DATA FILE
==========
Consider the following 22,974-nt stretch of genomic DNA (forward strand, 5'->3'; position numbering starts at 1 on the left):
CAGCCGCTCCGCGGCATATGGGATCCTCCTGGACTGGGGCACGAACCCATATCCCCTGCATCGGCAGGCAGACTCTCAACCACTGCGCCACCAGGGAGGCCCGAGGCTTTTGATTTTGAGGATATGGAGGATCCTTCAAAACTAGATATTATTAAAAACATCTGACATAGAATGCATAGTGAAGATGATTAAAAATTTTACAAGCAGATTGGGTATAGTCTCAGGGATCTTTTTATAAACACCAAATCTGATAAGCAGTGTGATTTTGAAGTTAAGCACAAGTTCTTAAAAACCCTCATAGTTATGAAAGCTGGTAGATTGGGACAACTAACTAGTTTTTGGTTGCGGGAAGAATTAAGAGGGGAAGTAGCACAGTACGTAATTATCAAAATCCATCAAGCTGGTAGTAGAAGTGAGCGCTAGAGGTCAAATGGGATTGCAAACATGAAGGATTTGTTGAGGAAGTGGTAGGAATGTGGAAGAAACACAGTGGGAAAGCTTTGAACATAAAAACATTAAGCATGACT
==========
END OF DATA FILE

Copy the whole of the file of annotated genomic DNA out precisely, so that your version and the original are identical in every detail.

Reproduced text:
Consider the following 22,974-nt stretch of genomic DNA (forward strand, 5'->3'; position numbering starts at 1 on the left):
CAGCCGCTCCGCGGCATATGGGATCCTCCTGGACTGGGGCACGAACCCATATCCCCTGCATCGGCAGGCAGACTCTCAACCACTGCGCCACCAGGGAGGCCCGAGGCTTTTGATTTTGAGGATATGGAGGATCCTTCAAAACTAGATATTATTAAAAACATCTGACATAGAATGCATAGTGAAGATGATTAAAAATTTTACAAGCAGATTGGGTATAGTCTCAGGGATCTTTTTATAAACACCAAATCTGATAAGCAGTGTGATTTTGAAGTTAAGCACAAGTTCTTAAAAACCCTCATAGTTATGAAAGCTGGTAGATTGGGACAACTAACTAGTTTTTGGTTGCGGGAAGAATTAAGAGGGGAAGTAGCACAGTACGTAATTATCAAAATCCATCAAGCTGGTAGTAGAAGTGAGCGCTAGAGGTCAAATGGGATTGCAAACATGAAGGATTTGTTGAGGAAGTGGTAGGAATGTGGAAGAAACACAGTGGGAAAGCTTTGAACATAAAAACATTAAGCATGACT